Flexible work is the hot new trend, with a number of traditionally inflexible businesses rushing to introduce the policy.

Many full-time employees are drawn to the idea of flexible work, lured in by thoughts of spending more time with the kids, avoiding the commute, exercising more, starting a side-hustle, or just having more time to relax.

With workers crying out for more flexible working practices, businesses – large and small – are realising the need to accommodate them, in order to retain their talent and remain competitive.

If you’re returning to work, but don’t want to commit to full-time 9-5 (or, perhaps, you’re already working full-time and want to renegotiate your role) this article will help you with the negotiation process.

1. Educate Yourself.

The first step to effectively negotiating for flexible work is to do your research. Make sure you know where you stand legally, and know what your company’s bottom-line policy on flex work is.

If they don’t proactively support flexible working, that doesn’t mean you can’t negotiate for it, though. As well we all know, change happens constantly in business, so none of these things are set in stone.

Taking time to understand what the policy is from the get-go means you’re better placed to negotiate confidently, whether or not there’s a precedent.

2. Identify Your Needs.

Simply going to your boss armed with the notion that you’d like to, “you know, work flexibly” simply isn’t enough.

Flexible working encompasses loads of different ideas, from part-time working to the compressed workweek (same hours, over less days), remote working to job sharing.

Spend some time thinking about why you want to work flexibly, what you hope to achieve by doing so, and which arrangements might help you meet that need.

That way, your request will be much more credible – and less likely to be turned down.

3. Identify Your Value.

Many of us just aren’t that good at talking about ourselves.

Colleagues, friends, family… it’s much easier to analyse someone else’s strengths than our own.  However, being able to elucidate your value clearly is critical to successfully negotiating for flexible time.

Take some time to evaluate your key skills, and the core achievements – preferably quantifiable – that back those up.

Time spent doing this now will be invaluable when you’re actually face-to-face with your boss. Implicit in any request for flexible working is the understanding that them not agreeing might result in you leaving the business.

When I say implicit, I do mean implicit, by the way – under no circumstances should your request be some sort of veiled threat. By focusing on what your value to the business is though, you remind your boss in a positive way of why they want to keep you on board.
4. Focus On The Benefits.

It can be easy to focus on why we want or need flexible working, especially if the issue has been bubbling away under the surface for a while.

I’m under so much pressure at the moment” or “I never see my kids before they go to sleep” and other such declarations are unlikely to help your cause, though.

Granting flexible work shouldn’t be about “doing you a favour” – it should (and mostly does) make the best business sense for your company.

Identify the specific needs your company has and align your request to those needs.

Come back to the specific value you offer the company – if you can show your boss why flexible working will help you better deliver that value, you’re much more likely to get a positive response.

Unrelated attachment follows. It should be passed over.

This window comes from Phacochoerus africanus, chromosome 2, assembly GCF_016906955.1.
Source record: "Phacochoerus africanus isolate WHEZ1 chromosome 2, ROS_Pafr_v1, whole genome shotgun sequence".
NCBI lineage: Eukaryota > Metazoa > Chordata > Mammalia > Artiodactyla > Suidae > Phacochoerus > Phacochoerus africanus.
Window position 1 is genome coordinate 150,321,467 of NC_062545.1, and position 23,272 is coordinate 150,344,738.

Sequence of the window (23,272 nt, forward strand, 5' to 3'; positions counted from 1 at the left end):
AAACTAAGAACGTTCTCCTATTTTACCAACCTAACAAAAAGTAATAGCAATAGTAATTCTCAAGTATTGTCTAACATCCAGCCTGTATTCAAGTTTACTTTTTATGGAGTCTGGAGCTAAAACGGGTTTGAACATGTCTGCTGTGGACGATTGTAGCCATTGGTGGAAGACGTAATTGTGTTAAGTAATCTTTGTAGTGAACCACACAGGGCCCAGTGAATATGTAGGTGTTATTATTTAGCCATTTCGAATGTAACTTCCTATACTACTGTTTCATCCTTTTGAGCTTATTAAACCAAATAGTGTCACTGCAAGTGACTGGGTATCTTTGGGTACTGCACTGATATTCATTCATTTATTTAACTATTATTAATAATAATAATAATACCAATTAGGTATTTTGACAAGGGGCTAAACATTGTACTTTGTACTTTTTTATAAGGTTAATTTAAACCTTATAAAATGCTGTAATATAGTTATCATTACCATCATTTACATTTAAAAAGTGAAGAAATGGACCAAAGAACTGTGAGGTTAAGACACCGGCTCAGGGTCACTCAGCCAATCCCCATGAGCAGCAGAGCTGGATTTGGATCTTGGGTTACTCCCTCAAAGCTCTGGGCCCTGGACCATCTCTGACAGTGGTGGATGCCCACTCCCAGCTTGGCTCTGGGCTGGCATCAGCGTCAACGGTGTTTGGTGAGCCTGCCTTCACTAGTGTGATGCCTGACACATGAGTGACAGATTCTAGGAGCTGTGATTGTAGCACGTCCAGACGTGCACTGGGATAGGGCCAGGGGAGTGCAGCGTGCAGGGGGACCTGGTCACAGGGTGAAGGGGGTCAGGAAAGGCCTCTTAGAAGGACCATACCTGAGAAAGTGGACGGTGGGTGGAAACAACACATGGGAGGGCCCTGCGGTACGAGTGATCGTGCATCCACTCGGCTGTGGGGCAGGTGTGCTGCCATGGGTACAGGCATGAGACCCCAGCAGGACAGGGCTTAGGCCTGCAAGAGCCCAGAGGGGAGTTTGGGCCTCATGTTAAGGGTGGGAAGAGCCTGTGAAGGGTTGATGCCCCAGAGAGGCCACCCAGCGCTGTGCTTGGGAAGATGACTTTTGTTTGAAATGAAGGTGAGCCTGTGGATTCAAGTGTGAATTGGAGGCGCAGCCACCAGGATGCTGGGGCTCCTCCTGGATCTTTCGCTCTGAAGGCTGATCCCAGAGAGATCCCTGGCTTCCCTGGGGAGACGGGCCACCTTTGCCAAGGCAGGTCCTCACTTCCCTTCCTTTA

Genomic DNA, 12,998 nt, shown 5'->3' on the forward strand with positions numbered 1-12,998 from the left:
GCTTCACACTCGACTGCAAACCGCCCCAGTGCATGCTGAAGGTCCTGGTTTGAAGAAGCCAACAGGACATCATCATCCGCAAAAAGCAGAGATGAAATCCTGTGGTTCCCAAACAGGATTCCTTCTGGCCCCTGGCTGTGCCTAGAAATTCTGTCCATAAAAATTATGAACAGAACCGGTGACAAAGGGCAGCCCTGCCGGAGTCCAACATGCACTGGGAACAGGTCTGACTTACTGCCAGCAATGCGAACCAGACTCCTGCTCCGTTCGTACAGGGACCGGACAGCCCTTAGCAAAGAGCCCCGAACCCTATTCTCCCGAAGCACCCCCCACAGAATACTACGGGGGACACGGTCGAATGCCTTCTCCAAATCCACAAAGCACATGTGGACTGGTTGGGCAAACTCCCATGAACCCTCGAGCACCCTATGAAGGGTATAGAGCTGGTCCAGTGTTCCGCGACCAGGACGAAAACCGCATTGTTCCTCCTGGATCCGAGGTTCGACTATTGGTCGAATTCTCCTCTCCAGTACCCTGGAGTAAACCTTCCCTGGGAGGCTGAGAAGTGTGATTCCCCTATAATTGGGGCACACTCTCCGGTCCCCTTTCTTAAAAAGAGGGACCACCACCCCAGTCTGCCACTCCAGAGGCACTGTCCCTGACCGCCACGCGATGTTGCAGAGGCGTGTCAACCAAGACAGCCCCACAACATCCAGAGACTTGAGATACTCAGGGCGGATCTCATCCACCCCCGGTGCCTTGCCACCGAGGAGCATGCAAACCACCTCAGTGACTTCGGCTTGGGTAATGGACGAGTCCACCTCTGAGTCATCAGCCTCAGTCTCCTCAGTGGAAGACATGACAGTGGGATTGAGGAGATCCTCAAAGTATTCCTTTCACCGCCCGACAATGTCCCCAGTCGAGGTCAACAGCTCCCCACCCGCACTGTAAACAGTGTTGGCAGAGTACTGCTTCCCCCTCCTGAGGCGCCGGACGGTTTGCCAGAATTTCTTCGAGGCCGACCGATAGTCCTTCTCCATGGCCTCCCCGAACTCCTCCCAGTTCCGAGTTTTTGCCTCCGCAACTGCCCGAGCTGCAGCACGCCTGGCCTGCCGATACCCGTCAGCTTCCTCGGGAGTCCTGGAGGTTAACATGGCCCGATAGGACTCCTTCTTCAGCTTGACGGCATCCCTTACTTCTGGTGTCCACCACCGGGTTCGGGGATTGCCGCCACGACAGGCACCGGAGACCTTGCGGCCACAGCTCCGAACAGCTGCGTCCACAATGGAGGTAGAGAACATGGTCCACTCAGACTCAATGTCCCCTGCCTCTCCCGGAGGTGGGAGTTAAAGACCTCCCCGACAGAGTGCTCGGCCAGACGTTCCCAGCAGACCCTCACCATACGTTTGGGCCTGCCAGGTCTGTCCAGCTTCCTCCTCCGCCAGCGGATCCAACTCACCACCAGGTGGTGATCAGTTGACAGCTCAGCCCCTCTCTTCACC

5. …But Don’t Ignore The Negatives.

Any successful negotiation rests on overcoming objections, and it’s a rare company that has no preliminary objections at all.

Rather than glossing over them and hoping your boss focusses purely on the positives, you should address their concerns head on.

Identify potential negatives and explain how you’ll overcome them, whether that’s hitting targets, attending relevant meetings or being available when you’re needed for off-the-cuff support.

6. Be Prepared To Compromise.

Negotiation is a two-way process, so don’t just talk at your boss.

You’re not trying to “pitch” them so much as open up the conversation and work out a mutually beneficial solution.

Don’t view this as a you/me scenario – position it instead as a problem you need to solve, together. As such, invite transparency and open communication. Ask directly what their concerns are, and be open to discussing alternative options.

This is why identifying your needs is so important beforehand – as long as those needs are met, then an alternative arrangement might work better for everyone.

7. Get Colleagues Onside.

You need to be a little careful talking to colleagues, as you don’t want to be perceived as having gone behind the decision-maker’s back.

At the same time, it can be helpful to sensitively broach the subject and gauge your colleagues’ reaction.

Resistance from your team, or any knock-on impact on their productivity or morale, are likely to be major concerns for your manager.

If you can show you’ve considered this and have some sensible suggestions to mitigate this risk, you’re more likely to get a positive response.

8. Be Confident.

Confidence really is the lynchpin that holds your request together!

Women especially have a tendency to prioritise the needs of others over their own, and this can come across as lack of confidence or conviction.

The important thing to remember is that you’re not subservient, you’re not asking for favours and you’re certainly not requesting flexible work because you can’t cope.

It’s well established that employees who work flexibly are more productive and bring more to the business – if anything, you’re doing your boss a favour by working out a way to add more value.

Don’t put your manager on a pedestal. You’re a strong, independent professional who is taking ownership of your career and your needs – there’s absolutely no weakness in that. Own it.